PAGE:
Archive of films Dead Man's Shoes / Dead Man's Shoes
2004, 86 min
Section: Another View
Richard always protected his younger brother. But when he enlists in the army, the simple-minded Anthony comes under the sway of a local drug gang. Seven years later Richard returns to his hometown in the Midlands. It’s time to settle old accounts.
Although Shane Meadows’ last film was a biting comedy, his new movie, which also takes place in the Midlands, is replete with the desolately dark and disturbing tones of malice and violence. Richard (Paddy Considine) always looked out for his younger brother Anthony (Toby Kebbell). But after Richard enlists, the simple-minded Anthony finds himself under the sway of a small-time drug lord named Sonny. Seven years pass and Richard heads for his hometown in the Midlands. The house he grew up in doesn’t belong to him anymore, so he camps out at an abandoned farm. At first Sonny’s gang of hoods don’t take Richard’s return seriously. But they’re making a mistake - the time has come to settle old accounts. The film was screened at the IFF in Venice and Toronto.
About the director
Shane Meadows (b. 1972, Uttoxeter, Staffordshire) is essentially a self-trained screenwriter and director. Thanks to intensive practical training he was later invited to work in television. He wrote, produced, and directed the hour-long Small Time (1996), starring in the film as well. He was then offered a chance to shoot 24/7 (1997) for the BBC featuring Bob Hoskins. The film screened at Venice in 1998, taking the FIPRESCI Prize. In his next film, A Room for Romeo Brass (1999), Meadows offered a role to colleague Paddy Considine. Then followed Once Upon a Time in the Midlands (2002; this biting comedy was screened at Cannes in its Directors’ Fortnight section.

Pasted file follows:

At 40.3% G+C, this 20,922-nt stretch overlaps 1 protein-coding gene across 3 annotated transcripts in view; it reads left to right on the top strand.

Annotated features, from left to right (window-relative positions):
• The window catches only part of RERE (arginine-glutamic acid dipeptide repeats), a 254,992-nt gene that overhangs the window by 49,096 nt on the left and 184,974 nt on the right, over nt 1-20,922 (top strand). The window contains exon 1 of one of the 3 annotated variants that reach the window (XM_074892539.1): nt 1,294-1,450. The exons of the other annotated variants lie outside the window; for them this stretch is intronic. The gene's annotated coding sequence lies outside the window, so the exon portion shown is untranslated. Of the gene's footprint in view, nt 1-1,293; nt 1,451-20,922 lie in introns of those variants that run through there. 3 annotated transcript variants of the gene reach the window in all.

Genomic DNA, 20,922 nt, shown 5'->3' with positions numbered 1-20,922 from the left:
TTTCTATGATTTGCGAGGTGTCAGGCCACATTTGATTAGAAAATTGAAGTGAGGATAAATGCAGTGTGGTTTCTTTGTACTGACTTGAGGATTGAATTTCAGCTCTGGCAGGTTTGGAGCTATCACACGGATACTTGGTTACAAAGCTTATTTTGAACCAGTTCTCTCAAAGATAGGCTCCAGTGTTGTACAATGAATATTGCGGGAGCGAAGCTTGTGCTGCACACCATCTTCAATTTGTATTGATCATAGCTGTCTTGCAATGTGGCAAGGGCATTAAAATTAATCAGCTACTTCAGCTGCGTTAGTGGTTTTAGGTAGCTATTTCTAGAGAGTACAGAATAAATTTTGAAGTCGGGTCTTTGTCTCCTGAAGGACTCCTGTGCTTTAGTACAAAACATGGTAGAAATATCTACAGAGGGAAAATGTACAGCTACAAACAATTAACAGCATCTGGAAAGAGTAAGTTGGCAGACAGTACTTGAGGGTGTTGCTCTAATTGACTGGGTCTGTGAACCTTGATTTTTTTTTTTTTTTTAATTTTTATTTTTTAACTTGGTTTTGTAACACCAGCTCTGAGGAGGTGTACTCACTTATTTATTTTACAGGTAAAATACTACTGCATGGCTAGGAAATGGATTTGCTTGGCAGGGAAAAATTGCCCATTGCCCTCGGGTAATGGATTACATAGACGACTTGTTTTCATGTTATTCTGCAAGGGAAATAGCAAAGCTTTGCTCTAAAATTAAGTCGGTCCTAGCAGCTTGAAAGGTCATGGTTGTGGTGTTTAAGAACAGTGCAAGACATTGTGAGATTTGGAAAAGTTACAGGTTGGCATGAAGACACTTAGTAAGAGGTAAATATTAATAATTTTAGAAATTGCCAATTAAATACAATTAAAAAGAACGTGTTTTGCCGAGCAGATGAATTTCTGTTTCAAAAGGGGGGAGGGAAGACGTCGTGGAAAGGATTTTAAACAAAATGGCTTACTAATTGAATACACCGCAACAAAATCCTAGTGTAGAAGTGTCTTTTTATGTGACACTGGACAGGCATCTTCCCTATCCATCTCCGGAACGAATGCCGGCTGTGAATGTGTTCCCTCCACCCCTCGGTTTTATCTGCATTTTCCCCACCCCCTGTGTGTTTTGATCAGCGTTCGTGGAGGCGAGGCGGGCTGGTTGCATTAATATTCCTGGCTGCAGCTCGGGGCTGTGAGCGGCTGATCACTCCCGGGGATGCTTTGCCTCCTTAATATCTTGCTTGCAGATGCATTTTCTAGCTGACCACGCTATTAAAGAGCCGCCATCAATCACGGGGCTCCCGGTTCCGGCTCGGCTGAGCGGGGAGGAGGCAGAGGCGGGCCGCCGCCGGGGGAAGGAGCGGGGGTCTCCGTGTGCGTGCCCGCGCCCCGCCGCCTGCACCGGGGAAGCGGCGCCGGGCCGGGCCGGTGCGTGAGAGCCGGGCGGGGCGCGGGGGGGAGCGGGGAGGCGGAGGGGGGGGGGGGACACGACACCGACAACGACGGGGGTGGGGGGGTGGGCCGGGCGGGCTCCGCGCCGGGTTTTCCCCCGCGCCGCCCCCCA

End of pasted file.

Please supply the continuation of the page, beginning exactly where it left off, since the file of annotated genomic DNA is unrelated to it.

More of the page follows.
About the film
Color, 35 mm
|Screenplay:||Paddy Considine, Shane Meadows|
|Dir. of Photography:||Danny Cohen|
|Editor:||Chris Wyatt, Lucas Roche, Celia Haining|
|Production:||Warp Films Ltd.|
|Cast:||Paddy Considine, Toby Kebbell, Gary Stretch, Stuart Wolfenden, Neil Bell|